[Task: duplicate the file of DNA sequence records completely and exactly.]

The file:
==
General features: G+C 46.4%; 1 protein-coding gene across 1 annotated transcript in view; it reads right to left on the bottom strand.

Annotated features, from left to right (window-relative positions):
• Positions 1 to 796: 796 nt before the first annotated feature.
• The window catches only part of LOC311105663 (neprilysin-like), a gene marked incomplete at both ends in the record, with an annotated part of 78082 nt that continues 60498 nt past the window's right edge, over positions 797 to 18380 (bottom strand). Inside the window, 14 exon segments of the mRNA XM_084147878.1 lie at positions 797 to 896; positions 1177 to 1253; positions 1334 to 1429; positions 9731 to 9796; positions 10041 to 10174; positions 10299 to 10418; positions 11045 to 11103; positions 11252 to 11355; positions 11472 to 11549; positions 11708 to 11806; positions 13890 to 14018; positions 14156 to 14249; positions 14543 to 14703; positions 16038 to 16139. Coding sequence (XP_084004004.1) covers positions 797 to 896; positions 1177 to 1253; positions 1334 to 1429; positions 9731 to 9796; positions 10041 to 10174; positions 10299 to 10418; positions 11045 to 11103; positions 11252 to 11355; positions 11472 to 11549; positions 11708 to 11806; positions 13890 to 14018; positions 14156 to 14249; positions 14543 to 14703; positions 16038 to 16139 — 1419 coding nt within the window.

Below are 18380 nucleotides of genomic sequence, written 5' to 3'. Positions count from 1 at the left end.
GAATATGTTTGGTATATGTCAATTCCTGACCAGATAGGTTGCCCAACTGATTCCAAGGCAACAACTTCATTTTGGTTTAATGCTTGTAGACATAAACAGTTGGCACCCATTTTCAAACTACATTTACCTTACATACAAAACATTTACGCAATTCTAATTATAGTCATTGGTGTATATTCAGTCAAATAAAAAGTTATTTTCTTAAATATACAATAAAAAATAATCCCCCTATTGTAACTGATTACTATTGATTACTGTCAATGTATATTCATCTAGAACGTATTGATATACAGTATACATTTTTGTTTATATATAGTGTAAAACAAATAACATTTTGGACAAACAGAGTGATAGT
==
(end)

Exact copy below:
General features: G+C 46.4%; 1 protein-coding gene across 1 annotated transcript in view; it reads right to left on the bottom strand.

Annotated features, from left to right (window-relative positions):
• Positions 1 to 796: 796 nt before the first annotated feature.
• The window catches only part of LOC311105663 (neprilysin-like), a gene marked incomplete at both ends in the record, with an annotated part of 78082 nt that continues 60498 nt past the window's right edge, over positions 797 to 18380 (bottom strand). Inside the window, 14 exon segments of the mRNA XM_084147878.1 lie at positions 797 to 896; positions 1177 to 1253; positions 1334 to 1429; positions 9731 to 9796; positions 10041 to 10174; positions 10299 to 10418; positions 11045 to 11103; positions 11252 to 11355; positions 11472 to 11549; positions 11708 to 11806; positions 13890 to 14018; positions 14156 to 14249; positions 14543 to 14703; positions 16038 to 16139. Coding sequence (XP_084004004.1) covers positions 797 to 896; positions 1177 to 1253; positions 1334 to 1429; positions 9731 to 9796; positions 10041 to 10174; positions 10299 to 10418; positions 11045 to 11103; positions 11252 to 11355; positions 11472 to 11549; positions 11708 to 11806; positions 13890 to 14018; positions 14156 to 14249; positions 14543 to 14703; positions 16038 to 16139 — 1419 coding nt within the window.

Below are 18380 nucleotides of genomic sequence, written 5' to 3'. Positions count from 1 at the left end.
GAATATGTTTGGTATATGTCAATTCCTGACCAGATAGGTTGCCCAACTGATTCCAAGGCAACAACTTCATTTTGGTTTAATGCTTGTAGACATAAACAGTTGGCACCCATTTTCAAACTACATTTACCTTACATACAAAACATTTACGCAATTCTAATTATAGTCATTGGTGTATATTCAGTCAAATAAAAAGTTATTTTCTTAAATATACAATAAAAAATAATCCCCCTATTGTAACTGATTACTATTGATTACTGTCAATGTATATTCATCTAGAACGTATTGATATACAGTATACATTTTTGTTTATATATAGTGTAAAACAAATAACATTTTGGACAAACAGAGTGATAGT